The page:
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Basic toxicokinetics

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basic toxicokinetics in vivo
Type of information:
experimental study
Adequacy of study:
weight of evidence
2 (reliable with restrictions)
Rationale for reliability incl. deficiencies:
other: A non-GLP study conducted to sound scientific principles with a sufficient level of detail to assess the quality of the relevant results.

Data source

Reference Type:
Pulmonary clearance of manganese phosphate, manganese sulfate, and manganese tetraoxide by CD rats following intratracheal instillation.
Vitarella D, Moss O and Dorman DC
Bibliographic source:
Inhal Toxicol 12:941-957.

Materials and methods

Objective of study:
other: Pulmonary clearance rates in respect to particle dissolution
Test guideline
no guideline followed
Principles of method if other than guideline:
Determination of the contribution of particle dissolution on pulmonary clearance rates of Mn sulphate (MnSO4, Mn phosphate, and Mn3O4) in CD rats following an intratracheal instillation exposure. In addition, brain (striatal) Mn concentrations were evaluated following exposure.
GLP compliance:
not specified

Test material

Constituent 1
Reference substance name:
Manganese (II) sulphate
Manganese (II) sulphate
Constituent 2
Reference substance name:
Manganese (II) phosphate
Manganese (II) phosphate
Constituent 3
Reference substance name:
Manganese tetroxide
Manganese tetroxide
Details on test material:
- Name of test materials (as cited in study report): Manganese(II) sulphate [MnSO4 .H2O], Manganese(II) phosphate [Mn5(PO4)2(PO3(OH)2.4H2O] Manganese tetroxide Mn3O4

Test animals

other: CD
Details on test animals or test system and environmental conditions:
- Source: Charles River Laboratories, Inc. (Raleigh, NC)
- Weight at study initiation: Average weight 300 g
- Housing: Animals were individually housed in humidityand temperature-controlled, HEPA-filtered, mass air-displacement rooms in an animal facility accredited by the American Association for the Accreditation of Laboratory Animal Care (AAALAC).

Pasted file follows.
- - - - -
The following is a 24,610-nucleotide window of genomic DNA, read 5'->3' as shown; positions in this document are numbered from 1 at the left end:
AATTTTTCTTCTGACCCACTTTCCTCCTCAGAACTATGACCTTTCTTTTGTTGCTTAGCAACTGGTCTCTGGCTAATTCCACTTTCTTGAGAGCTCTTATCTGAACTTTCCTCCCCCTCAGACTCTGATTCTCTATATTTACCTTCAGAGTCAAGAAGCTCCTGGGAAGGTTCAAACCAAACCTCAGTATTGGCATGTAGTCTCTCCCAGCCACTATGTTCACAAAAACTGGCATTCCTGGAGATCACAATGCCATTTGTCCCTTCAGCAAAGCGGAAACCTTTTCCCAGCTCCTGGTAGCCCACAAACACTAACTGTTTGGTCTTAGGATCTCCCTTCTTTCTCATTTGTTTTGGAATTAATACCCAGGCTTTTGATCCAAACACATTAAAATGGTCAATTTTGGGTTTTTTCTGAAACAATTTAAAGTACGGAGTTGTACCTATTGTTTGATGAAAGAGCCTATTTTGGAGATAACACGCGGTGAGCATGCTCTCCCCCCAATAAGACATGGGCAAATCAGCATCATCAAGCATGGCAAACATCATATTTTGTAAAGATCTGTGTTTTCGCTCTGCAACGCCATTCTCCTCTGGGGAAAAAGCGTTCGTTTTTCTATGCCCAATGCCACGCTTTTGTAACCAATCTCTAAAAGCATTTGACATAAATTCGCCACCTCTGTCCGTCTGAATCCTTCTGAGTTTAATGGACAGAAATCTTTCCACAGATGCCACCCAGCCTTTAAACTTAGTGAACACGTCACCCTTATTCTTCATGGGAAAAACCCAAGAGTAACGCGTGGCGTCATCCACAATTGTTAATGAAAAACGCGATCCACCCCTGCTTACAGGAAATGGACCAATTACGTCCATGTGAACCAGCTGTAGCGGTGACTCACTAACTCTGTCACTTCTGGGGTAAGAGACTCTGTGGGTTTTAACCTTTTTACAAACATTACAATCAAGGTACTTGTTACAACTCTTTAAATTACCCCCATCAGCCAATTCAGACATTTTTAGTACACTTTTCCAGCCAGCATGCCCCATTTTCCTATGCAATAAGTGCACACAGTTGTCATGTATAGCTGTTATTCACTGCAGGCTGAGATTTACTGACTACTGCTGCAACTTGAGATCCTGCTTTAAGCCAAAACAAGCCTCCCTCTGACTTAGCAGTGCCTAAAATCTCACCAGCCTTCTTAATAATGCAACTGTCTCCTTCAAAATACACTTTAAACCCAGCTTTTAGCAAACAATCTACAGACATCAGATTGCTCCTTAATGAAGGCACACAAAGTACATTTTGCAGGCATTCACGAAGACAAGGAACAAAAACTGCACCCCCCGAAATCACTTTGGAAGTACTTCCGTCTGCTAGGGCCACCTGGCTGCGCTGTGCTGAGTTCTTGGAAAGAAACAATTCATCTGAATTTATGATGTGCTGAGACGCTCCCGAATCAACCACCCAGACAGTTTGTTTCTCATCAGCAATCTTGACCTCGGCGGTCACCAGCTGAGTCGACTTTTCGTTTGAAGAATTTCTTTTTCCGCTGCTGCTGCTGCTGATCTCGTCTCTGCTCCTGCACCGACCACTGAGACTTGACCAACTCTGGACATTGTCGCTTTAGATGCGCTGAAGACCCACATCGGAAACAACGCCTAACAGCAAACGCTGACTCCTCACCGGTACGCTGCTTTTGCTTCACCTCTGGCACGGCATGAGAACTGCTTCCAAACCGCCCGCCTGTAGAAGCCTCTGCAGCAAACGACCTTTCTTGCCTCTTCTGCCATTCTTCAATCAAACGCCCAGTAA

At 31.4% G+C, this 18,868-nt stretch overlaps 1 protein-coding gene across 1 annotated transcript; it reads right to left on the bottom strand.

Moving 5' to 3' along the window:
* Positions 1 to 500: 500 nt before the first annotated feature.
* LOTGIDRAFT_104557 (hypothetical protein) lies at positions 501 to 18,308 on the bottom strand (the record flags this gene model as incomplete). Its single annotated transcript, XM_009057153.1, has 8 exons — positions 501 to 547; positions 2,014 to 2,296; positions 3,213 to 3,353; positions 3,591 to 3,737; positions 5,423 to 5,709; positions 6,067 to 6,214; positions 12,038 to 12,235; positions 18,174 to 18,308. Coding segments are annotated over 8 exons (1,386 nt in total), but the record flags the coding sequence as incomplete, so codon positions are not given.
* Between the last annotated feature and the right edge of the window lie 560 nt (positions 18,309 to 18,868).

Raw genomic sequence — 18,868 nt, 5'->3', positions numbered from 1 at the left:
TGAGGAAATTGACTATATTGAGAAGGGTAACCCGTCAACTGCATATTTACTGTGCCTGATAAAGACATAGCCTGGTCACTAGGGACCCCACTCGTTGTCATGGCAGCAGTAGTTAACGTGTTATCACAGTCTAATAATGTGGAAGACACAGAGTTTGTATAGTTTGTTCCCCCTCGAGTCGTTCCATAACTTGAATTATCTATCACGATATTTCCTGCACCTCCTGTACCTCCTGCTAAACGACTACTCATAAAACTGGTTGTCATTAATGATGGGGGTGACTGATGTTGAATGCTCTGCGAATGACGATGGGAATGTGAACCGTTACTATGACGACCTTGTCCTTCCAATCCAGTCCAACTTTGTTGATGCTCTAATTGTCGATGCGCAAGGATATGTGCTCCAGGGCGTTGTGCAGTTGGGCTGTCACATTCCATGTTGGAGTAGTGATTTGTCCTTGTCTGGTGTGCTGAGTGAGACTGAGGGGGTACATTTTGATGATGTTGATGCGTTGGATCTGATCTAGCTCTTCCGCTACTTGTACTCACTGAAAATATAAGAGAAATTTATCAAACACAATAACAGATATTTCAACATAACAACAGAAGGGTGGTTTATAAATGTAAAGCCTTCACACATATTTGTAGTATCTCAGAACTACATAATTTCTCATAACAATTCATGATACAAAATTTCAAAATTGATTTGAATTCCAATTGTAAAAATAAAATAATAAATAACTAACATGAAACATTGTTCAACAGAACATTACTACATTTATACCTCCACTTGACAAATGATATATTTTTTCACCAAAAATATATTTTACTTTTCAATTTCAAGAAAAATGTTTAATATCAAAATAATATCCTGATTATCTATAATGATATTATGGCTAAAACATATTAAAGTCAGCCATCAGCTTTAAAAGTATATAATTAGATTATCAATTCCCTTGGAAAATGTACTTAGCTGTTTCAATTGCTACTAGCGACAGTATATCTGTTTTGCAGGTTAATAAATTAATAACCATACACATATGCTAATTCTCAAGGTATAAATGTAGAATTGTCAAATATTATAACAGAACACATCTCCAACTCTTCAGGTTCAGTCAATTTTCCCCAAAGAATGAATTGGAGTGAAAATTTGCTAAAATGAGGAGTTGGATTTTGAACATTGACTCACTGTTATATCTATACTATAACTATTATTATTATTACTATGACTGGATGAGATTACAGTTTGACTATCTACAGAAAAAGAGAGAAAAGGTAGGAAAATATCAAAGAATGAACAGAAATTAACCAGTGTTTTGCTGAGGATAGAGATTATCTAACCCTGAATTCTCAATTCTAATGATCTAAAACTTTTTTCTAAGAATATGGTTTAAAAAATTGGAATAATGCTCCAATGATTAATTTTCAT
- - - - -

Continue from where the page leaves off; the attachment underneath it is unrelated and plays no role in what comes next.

- Diet: NIH-07 rodent feed containing approximately 100 ppm Mn.
- Water: Deionized, filtered tap water ad libitum.

- Temperature (°C): Maintained at approximately 18.5–21.5°C
- Humidity (%): Relative humidity of approximately 40–60%.
- Photoperiod (hrs dark / hrs light): Fluorescent lighting was kept on a 12-h light–dark cycle.

Administration / exposure

Route of administration:
other: 300 μl sterile Dulbecco’s phosphate-buffered saline solution at room temperature.
Details on exposure:
- MMAD (Mass median aerodynamic diameter) / GSD (Geometric st. dev.): The mass median diameter and geometric standard deviation (MMD, GSD) were estimated to be 4.9 μm and 2.0 for MnSO4, 66% at 1.67 μm and 2.3 and 34% at 15.5 μm and 2.1 for Mn phosphate, and 0.73 μm and 1.75 for Mn3O4 based on densities of 2.9, 2.8, and 4.85 g/ml, respectively. The Mn phosphate was a mixture of two different size distributions. Specific surface area by nitrogen absorption measurement was 0.29, 2.76, and 9.91 m2/g, respectively.
Duration and frequency of treatment / exposure:
A single exposure
Doses / concentrationsopen allclose all
Dose / conc.:
40 other: μg Mn/kg
Dose / conc.:
80 other: μg Mn/kg
Dose / conc.:
160 other: μg Mn/kg
No. of animals per sex per dose / concentration:
6 animals per dose
Control animals:
Details on dosing and sampling:
PHARMACOKINETIC STUDY (Pulmonary clearance, dissolution)